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River-linking: bad science or good economics?

AM JIGEESH | Updated on March 12, 2018 Published on September 15, 2014

A view of the Netravathi river near Valachil in Mangalore. – H.S.MANJUNATH   -  The Hindu, Chennai

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India's ambitious project remains divided between those who believe in its potential to generate power and provide irrigation and those who warn about its ecological consequences, says AM Jigeesh.

“Atalji's dream of linking rivers is our dream as well. This can strengthen the efforts of our hardworking farmers,” tweeted Narendra Modi soon after an election campaign speech in Bihar in April.

The river linking project, which the National Water Development Agency (NWDA) calls inter-basin transfer of water, is designed to ease water shortages in western and southern India, while mitigating the impact of recurrent floods in the eastern parts of the Ganga basin.

“One of the most effective ways to increase the irrigation potential to improve foodgrain production, mitigate floods and droughts and reduce regional imbalances in the availability of water is the Inter Basin Water Transfer from surplus rivers to deficit areas. The Brahmaputra and the Ganga, particularly their northern tributaries; the Mahanadi, the Godavari, and the west-flowing rivers originating from the Western Ghats are found to be surplus in water resources,” NWDA says on its Website.

At its completion, the country will have 30 river links, 3,000 storage structures, a canal network stretching almost 15,000 km and can generate 34 GW of hydroelectric power, create some 87 million acres of irrigated land, and transfer 174 trillion litres of water a year. The initial cost of the project is estimated to be at ₹5.6 lakh crore, while around 580,000 people face the threat of displacement.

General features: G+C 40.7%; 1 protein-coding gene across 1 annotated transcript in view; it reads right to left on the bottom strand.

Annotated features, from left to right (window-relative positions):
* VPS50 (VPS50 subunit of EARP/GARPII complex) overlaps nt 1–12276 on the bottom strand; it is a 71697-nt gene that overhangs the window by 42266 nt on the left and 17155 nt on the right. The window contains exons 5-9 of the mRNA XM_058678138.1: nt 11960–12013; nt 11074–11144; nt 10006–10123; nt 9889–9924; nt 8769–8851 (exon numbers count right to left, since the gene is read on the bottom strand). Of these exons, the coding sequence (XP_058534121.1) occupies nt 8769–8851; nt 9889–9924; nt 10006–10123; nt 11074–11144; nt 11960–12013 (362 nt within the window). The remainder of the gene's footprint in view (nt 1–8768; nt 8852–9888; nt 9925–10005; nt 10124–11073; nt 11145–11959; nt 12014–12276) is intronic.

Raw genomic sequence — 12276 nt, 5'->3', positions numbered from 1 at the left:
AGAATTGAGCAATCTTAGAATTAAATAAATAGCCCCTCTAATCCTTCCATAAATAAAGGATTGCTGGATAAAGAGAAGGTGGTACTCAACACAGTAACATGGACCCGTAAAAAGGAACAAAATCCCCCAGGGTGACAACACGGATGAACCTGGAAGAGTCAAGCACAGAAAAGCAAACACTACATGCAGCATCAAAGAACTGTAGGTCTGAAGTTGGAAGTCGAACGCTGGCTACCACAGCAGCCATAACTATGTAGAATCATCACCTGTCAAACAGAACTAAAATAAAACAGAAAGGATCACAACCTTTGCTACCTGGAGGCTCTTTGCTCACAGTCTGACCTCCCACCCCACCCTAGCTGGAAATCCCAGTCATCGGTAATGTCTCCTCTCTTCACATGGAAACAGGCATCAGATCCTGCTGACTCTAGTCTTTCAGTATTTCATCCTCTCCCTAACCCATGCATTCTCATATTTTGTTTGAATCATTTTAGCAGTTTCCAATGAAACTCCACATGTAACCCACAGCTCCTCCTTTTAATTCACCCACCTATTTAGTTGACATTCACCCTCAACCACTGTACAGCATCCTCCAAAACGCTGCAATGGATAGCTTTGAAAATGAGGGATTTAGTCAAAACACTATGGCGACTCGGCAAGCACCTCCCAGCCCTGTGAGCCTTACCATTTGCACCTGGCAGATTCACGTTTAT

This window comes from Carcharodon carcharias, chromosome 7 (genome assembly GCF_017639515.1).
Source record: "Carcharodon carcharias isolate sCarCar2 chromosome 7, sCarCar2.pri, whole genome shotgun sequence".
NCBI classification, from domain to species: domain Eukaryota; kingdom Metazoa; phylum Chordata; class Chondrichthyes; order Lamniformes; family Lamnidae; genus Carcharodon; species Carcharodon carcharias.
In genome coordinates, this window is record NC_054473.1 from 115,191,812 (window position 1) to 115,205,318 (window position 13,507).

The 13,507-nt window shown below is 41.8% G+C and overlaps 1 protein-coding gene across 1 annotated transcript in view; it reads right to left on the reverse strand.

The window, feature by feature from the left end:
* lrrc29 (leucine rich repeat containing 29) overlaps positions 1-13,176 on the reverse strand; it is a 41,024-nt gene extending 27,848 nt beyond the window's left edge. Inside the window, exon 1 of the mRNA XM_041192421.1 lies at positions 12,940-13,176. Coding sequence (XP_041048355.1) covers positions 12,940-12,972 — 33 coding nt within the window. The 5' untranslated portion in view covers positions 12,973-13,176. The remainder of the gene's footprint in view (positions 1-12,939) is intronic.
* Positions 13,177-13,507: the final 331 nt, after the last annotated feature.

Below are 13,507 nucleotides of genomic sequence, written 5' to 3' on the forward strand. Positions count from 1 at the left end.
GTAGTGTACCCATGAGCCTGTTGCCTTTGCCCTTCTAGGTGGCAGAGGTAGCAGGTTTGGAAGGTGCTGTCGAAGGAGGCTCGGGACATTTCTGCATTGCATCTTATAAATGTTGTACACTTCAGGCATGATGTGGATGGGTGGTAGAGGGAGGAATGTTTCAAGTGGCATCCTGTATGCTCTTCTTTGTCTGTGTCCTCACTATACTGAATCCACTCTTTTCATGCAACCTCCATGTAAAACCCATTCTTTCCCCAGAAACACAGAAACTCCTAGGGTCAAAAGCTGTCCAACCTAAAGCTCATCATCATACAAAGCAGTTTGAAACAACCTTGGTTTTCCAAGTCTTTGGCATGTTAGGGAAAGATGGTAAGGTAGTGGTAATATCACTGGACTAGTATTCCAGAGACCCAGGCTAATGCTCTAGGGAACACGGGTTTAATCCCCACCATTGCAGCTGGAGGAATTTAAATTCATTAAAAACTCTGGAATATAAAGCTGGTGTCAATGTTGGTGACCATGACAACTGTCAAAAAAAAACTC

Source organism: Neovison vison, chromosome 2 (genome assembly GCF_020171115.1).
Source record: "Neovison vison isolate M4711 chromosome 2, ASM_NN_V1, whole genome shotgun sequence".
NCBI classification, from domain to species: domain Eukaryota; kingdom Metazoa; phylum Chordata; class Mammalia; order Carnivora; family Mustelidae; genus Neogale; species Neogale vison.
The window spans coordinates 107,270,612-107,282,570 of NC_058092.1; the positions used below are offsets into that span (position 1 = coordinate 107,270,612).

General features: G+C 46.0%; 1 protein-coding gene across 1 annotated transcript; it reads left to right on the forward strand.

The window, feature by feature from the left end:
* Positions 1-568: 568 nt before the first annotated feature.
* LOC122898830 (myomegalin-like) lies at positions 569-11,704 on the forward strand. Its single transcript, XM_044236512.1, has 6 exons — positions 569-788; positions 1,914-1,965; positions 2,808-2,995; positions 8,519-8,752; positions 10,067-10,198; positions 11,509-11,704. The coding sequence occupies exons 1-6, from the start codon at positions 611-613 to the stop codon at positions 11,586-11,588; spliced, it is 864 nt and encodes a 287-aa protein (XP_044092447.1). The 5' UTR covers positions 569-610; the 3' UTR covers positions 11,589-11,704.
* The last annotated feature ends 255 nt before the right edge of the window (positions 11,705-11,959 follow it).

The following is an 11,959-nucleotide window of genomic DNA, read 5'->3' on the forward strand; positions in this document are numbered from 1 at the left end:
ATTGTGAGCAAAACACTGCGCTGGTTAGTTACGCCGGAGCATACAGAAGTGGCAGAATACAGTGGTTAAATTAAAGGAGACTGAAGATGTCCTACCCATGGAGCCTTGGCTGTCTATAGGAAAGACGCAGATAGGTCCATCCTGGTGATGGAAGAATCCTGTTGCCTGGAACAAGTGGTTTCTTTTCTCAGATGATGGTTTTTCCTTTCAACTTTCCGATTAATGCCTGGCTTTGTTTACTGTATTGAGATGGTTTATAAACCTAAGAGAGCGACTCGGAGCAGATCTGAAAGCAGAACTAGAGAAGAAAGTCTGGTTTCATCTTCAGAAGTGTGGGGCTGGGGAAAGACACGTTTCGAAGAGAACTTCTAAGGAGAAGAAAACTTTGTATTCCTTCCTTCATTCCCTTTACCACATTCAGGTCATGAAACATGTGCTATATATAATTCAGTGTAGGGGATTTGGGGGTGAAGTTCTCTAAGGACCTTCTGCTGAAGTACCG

The plan

Under the National Perspective Plan (NPP) prepared by the Ministry of Water Resources, the NWDA has identified 14 links under the Himalayan Component and 16 links under the Peninsular Rivers Component. Out of these, feasibility reports for 14 links under the Peninsular Component and two links under the Himalayan Component have been prepared.

According to the NPP, the Himalayan Rivers Development Project envisages construction of storage reservoirs on the main Ganga and the Brahmaputra and their principal tributaries in India and Nepal, along with an inter-linking canal system to transfer surplus flow of the eastern tributaries of the Ganga to the West. It will also link the main Brahmaputra with the Ganga.

The Peninsular Rivers Development Component is divided into four major parts: interlinking of Mahanadi-Godavari-Krishna-Cauvery rivers and building storages at potential sites in these basins, interlinking West-flowing rivers north of Mumbai and south of the Tapi, interlinking of Ken-Chambal, and diversion of other West-flowing rivers.

Bringing States on board

To implement the project successfully, the Government will have to convince States to come on board, as water is a State subject.

Andhra Pradesh, Chhattisgarh, Karnataka, Kerala, Maharashtra, Madhya Pradesh, Odisha, Puducherry, Rajasthan, Tamil Nadu and Uttar Pradesh are the major States to benefit from the project. Several States have supported the plan, while some others have raised concerns. Chief Ministers of both Andhra Pradesh and Tamil Nadu have been urging the Centre to take up the 14 links under the peninsular component. Kerala, however, is worried about the proposed Pamba-Achankovil-Vaippar link.

The first steps

One of the initial tasks before the Government is to address the Supreme Court verdict of February 2014 on the interlinking of rivers. The court had directed the Government to create an appropriate body to plan, construct, and implement the massive project, starting with the Ken-Betwa link.